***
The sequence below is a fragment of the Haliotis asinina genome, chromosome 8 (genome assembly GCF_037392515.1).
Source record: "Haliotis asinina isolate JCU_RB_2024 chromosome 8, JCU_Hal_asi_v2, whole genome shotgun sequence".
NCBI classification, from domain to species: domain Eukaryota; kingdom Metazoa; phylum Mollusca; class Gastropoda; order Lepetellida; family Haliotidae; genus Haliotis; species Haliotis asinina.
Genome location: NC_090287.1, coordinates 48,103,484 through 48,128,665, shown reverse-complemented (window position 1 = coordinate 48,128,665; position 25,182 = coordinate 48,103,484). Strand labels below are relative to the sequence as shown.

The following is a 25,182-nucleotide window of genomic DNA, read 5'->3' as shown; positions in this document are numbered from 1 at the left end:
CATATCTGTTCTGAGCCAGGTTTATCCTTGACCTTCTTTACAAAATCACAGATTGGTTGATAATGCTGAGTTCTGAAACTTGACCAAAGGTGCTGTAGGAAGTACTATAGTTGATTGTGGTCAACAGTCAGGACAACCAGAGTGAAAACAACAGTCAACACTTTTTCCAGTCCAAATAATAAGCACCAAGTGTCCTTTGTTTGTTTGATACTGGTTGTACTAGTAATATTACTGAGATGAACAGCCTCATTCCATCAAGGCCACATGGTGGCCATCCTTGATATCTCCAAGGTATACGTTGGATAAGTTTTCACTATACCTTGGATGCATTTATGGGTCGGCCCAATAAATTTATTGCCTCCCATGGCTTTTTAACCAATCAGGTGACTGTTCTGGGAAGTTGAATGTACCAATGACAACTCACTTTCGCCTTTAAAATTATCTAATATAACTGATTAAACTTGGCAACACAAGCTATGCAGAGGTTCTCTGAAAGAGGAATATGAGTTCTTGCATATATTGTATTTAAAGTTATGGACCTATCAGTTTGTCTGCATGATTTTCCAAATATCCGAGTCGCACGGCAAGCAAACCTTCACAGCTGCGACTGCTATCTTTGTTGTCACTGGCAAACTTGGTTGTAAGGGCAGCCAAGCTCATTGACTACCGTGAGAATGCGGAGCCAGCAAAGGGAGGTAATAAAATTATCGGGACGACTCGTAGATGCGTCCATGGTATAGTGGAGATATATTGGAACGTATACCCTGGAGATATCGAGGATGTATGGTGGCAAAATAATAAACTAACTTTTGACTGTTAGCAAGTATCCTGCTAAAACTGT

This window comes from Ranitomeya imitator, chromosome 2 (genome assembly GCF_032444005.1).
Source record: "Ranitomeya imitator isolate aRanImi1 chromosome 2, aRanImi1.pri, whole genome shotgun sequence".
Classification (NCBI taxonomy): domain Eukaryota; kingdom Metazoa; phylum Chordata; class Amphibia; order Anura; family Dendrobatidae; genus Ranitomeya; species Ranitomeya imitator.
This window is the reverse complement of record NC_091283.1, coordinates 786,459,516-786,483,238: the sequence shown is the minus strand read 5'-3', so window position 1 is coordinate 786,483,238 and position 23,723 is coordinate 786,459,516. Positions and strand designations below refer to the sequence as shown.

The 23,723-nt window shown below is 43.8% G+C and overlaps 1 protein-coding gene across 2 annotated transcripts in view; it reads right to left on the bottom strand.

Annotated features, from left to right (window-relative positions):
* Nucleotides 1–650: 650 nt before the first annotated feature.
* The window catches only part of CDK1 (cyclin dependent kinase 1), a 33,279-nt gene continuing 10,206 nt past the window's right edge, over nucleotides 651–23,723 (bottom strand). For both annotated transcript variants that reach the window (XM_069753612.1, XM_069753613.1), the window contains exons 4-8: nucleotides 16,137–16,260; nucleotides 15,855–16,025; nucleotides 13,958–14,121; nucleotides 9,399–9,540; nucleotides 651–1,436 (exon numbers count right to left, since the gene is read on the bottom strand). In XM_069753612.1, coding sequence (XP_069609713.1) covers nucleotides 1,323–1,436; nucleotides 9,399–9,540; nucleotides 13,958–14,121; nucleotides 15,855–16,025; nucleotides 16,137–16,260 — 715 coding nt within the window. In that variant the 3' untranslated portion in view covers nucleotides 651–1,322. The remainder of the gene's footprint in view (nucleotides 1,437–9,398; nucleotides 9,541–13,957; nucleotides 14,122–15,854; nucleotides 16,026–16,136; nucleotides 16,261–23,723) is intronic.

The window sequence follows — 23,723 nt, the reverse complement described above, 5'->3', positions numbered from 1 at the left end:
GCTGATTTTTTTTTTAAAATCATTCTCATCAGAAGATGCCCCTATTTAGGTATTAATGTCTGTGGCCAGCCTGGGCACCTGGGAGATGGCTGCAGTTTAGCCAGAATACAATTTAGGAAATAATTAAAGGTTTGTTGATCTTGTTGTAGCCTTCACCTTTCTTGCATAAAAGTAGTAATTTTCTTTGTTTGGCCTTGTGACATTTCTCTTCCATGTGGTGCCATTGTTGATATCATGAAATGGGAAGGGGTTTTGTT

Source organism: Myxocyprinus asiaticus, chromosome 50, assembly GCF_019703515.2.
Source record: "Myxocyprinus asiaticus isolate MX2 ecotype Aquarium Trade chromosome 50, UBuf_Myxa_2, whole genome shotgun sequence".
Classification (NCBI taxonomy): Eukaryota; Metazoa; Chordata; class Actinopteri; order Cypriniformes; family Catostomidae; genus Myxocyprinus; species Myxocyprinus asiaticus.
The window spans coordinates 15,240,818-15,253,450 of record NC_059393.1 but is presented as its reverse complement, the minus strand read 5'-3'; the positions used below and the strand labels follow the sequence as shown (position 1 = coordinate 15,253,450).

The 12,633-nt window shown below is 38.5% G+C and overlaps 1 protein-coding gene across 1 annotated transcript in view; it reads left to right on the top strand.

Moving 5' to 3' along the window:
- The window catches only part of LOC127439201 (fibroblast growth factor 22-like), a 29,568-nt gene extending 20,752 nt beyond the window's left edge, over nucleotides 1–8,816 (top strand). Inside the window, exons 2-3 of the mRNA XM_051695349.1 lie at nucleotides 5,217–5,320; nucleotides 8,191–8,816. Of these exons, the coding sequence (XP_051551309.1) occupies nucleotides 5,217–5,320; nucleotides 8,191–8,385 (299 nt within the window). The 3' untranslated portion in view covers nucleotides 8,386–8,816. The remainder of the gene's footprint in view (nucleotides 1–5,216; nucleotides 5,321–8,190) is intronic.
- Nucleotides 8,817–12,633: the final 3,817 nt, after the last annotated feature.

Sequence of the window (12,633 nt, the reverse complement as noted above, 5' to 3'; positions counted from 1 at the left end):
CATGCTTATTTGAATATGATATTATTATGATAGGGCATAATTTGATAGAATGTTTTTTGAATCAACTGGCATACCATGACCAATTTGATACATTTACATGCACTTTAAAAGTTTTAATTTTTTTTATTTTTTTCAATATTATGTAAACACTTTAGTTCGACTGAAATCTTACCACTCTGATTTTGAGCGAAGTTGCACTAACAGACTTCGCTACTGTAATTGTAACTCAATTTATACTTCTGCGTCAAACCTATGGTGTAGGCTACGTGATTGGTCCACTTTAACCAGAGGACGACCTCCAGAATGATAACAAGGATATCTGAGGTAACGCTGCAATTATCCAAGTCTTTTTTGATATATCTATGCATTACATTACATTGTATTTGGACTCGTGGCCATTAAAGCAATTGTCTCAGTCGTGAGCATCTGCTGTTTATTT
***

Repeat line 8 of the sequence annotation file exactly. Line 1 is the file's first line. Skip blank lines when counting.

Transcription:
Source record: "Ranitomeya imitator isolate aRanImi1 chromosome 2, aRanImi1.pri, whole genome shotgun sequence".